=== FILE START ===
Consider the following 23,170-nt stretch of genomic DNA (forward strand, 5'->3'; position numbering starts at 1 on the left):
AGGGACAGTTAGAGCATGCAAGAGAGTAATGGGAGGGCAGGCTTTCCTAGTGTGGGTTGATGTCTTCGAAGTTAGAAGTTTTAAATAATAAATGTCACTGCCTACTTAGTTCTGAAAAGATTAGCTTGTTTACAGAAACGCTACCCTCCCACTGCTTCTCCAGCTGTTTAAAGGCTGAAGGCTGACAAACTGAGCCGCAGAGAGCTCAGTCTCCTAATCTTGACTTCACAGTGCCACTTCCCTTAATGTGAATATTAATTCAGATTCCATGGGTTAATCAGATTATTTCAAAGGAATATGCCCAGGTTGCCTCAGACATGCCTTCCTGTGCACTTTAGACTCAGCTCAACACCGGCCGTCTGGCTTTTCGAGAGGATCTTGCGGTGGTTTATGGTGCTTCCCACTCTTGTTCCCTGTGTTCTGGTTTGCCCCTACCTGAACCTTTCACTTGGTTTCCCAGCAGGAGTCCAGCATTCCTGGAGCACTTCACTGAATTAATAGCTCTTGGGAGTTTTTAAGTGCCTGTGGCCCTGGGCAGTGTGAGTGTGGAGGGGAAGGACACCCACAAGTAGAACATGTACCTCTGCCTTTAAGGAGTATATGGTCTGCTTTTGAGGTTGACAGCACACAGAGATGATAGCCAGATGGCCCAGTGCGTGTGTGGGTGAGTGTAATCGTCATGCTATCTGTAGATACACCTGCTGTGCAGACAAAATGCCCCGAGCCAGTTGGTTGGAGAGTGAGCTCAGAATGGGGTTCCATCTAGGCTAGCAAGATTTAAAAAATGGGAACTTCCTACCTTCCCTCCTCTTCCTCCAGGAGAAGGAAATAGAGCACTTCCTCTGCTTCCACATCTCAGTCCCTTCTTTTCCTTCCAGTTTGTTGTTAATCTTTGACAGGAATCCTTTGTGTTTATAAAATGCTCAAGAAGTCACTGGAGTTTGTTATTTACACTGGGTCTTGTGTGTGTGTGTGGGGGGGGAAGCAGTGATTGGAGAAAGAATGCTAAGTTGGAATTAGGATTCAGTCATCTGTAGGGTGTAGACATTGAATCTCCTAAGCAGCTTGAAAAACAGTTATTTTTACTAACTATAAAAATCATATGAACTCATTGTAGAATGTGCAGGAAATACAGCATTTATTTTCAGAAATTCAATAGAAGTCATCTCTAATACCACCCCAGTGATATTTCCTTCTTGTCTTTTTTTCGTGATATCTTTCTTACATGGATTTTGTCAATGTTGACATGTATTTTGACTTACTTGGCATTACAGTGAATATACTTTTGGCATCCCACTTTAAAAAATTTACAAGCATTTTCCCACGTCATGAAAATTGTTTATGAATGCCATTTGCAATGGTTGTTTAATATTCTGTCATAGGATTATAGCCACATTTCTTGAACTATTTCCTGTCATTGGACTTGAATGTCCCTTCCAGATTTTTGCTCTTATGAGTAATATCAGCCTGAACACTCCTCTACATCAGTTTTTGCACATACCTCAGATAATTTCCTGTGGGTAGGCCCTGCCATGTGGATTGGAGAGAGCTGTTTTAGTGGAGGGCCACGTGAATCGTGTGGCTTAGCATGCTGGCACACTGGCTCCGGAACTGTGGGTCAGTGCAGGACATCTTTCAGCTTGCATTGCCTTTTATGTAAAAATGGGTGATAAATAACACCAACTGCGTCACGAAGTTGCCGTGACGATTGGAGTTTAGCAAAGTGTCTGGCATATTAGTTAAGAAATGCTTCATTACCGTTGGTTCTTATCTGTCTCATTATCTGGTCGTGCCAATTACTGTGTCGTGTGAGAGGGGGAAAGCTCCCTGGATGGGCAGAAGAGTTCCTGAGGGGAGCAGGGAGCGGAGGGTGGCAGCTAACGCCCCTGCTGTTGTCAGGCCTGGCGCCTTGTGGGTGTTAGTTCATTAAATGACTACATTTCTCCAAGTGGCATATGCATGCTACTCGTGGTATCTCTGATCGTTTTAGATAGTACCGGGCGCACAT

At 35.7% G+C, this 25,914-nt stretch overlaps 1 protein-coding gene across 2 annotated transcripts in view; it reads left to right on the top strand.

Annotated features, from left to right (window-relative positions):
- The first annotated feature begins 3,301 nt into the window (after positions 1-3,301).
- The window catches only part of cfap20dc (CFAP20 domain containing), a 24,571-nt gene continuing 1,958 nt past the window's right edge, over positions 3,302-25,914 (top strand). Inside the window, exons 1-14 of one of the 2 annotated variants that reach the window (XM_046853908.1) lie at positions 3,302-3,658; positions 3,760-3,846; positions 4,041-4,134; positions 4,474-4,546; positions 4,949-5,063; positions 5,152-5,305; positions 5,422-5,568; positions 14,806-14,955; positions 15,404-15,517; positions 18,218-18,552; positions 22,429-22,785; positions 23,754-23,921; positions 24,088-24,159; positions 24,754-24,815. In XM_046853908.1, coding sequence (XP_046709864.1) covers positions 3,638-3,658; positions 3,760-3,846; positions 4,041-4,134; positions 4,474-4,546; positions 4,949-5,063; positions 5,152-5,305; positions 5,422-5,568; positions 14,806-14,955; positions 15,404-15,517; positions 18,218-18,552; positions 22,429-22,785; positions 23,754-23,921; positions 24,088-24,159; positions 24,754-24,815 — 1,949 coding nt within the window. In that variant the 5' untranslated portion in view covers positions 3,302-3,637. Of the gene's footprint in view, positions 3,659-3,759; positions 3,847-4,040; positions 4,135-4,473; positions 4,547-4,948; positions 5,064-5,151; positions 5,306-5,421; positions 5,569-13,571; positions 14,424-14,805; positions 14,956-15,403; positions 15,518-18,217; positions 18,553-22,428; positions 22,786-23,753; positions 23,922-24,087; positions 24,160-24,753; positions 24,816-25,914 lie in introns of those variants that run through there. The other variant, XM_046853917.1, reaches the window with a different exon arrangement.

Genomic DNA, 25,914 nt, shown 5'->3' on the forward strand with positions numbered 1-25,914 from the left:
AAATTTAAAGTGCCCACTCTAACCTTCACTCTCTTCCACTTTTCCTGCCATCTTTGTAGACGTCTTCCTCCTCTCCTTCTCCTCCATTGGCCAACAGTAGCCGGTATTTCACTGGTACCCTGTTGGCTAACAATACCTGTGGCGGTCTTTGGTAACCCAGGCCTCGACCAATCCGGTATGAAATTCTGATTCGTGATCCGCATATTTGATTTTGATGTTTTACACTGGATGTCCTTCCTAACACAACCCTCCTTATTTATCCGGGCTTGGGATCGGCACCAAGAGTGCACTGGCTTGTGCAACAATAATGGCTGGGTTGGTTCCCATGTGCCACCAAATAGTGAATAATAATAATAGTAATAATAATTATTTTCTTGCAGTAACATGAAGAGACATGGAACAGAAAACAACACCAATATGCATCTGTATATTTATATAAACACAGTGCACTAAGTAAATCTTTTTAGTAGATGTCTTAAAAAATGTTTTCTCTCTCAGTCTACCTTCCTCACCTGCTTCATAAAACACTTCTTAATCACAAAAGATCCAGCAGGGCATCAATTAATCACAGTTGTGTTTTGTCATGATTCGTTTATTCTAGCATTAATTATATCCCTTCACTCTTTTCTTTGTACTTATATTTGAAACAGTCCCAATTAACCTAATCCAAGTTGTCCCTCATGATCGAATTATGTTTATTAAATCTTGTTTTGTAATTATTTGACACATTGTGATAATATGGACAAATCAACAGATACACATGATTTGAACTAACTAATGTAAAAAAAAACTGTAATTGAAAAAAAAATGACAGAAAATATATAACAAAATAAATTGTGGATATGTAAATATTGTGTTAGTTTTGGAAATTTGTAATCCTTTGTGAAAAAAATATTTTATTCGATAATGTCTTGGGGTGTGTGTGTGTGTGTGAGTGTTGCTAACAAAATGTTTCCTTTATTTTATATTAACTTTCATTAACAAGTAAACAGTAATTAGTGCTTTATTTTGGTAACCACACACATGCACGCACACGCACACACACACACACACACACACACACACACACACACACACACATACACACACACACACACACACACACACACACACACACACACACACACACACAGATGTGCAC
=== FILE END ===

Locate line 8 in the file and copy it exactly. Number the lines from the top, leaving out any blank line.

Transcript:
AAATTTAAAGTGCCCACTCTAACCTTCACTCTCTTCCACTTTTCCTGCCATCTTTGTAGACGTCTTCCTCCTCTCCTTCTCCTCCATTGGCCAACAGTAGCCGGTATTTCACTGGTACCCTGTTGGCTAACAATACCTGTGGCGGTCTTTGGTAACCCAGGCCTCGACCAATCCGGTATGAAATTCTGATTCGTGATCCGCATATTTGATTTTGATGTTTTACACTGGATGTCCTTCCTAACACAACCCTCCTTATTTATCCGGGCTTGGGATCGGCACCAAGAGTGCACTGGCTTGTGCAACAATAATGGCTGGGTTGGTTCCCATGTGCCACCAAATAGTGAATAATAATAATAGTAATAATAATTATTTTCTTGCAGTAACATGAAGAGACATGGAACAGAAAACAACACCAATATGCATCTGTATATTTATATAAACACAGTGCACTAAGTAAATCTTTTTAGTAGATGTCTTAAAAAATGTTTTCTCTCTCAGTCTACCTTCCTCACCTGCTTCATAAAACACTTCTTAATCACAAAAGATCCAGCAGGGCATCAATTAATCACAGTTGTGTTTTGTCATGATTCGTTTATTCTAGCATTAATTATATCCCTTCACTCTTTTCTTTGTACTTATATTTGAAACAGTCCCAATTAACCTAATCCAAGTTGTCCCTCATGATCGAATTATGTTTATTAAATCTTGTTTTGTAATTATTTGACACATTGTGATAATATGGACAAATCAACAGATACACATGATTTGAACTAACTAATGTAAAAAAAAACTGTAATTGAAAAAAAAATGACAGAAAATATATAACAAAATAAATTGTGGATATGTAAATATTGTGTTAGTTTTGGAAATTTGTAATCCTTTGTGAAAAAAATATTTTATTCGATAATGTCTTGGGGTGTGTGTGTGTGTGTGAGTGTTGCTAACAAAATGTTTCCTTTATTTTATATTAACTTTCATTAACAAGTAAACAGTAATTAGTGCTTTATTTTGGTAACCACACACATGCACGCACACGCACACACACACACACACACACACACACACACACACACACACACATACACACACACACACACACACACACACACACACACACACACACACACACACAGATGTGCAC